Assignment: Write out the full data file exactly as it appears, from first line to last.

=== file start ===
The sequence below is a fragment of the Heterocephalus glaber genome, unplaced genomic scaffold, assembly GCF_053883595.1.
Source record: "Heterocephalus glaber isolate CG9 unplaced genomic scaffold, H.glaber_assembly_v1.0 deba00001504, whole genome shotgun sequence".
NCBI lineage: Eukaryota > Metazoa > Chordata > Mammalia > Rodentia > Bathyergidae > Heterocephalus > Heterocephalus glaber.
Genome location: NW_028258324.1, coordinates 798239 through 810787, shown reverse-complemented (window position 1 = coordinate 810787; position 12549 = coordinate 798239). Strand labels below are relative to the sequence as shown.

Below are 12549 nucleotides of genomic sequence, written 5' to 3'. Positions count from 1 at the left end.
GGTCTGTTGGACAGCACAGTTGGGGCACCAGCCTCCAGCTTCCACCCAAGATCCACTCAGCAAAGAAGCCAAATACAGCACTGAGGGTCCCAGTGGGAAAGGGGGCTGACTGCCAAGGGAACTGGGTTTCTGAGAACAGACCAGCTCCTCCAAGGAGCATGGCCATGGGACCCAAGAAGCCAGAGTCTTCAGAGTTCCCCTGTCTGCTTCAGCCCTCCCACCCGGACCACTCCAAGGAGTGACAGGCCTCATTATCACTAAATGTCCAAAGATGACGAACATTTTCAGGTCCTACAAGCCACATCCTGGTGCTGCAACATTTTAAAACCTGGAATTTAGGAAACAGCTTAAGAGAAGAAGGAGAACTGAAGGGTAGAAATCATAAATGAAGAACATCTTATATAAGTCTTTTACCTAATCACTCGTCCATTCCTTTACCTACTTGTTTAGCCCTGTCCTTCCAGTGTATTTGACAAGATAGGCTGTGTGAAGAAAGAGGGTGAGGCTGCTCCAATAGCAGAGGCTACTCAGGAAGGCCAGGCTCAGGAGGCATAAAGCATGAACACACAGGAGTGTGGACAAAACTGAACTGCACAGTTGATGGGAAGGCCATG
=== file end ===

The sequence below is a fragment of the Heterocephalus glaber genome, unplaced genomic scaffold, assembly GCF_053883595.1.
Source record: "Heterocephalus glaber isolate CG9 unplaced genomic scaffold, H.glaber_assembly_v1.0 deba00001504, whole genome shotgun sequence".
NCBI lineage: Eukaryota > Metazoa > Chordata > Mammalia > Rodentia > Bathyergidae > Heterocephalus > Heterocephalus glaber.
Genome location: NW_028258324.1, coordinates 798239 through 810787, shown reverse-complemented (window position 1 = coordinate 810787; position 12549 = coordinate 798239). Strand labels below are relative to the sequence as shown.

Below are 12549 nucleotides of genomic sequence, written 5' to 3'. Positions count from 1 at the left end.
GGTCTGTTGGACAGCACAGTTGGGGCACCAGCCTCCAGCTTCCACCCAAGATCCACTCAGCAAAGAAGCCAAATACAGCACTGAGGGTCCCAGTGGGAAAGGGGGCTGACTGCCAAGGGAACTGGGTTTCTGAGAACAGACCAGCTCCTCCAAGGAGCATGGCCATGGGACCCAAGAAGCCAGAGTCTTCAGAGTTCCCCTGTCTGCTTCAGCCCTCCCACCCGGACCACTCCAAGGAGTGACAGGCCTCATTATCACTAAATGTCCAAAGATGACGAACATTTTCAGGTCCTACAAGCCACATCCTGGTGCTGCAACATTTTAAAACCTGGAATTTAGGAAACAGCTTAAGAGAAGAAGGAGAACTGAAGGGTAGAAATCATAAATGAAGAACATCTTATATAAGTCTTTTACCTAATCACTCGTCCATTCCTTTACCTACTTGTTTAGCCCTGTCCTTCCAGTGTATTTGACAAGATAGGCTGTGTGAAGAAAGAGGGTGAGGCTGCTCCAATAGCAGAGGCTACTCAGGAAGGCCAGGCTCAGGAGGCATAAAGCATGAACACACAGGAGTGTGGACAAAACTGAACTGCACAGTTGATGGGAAGGCCATG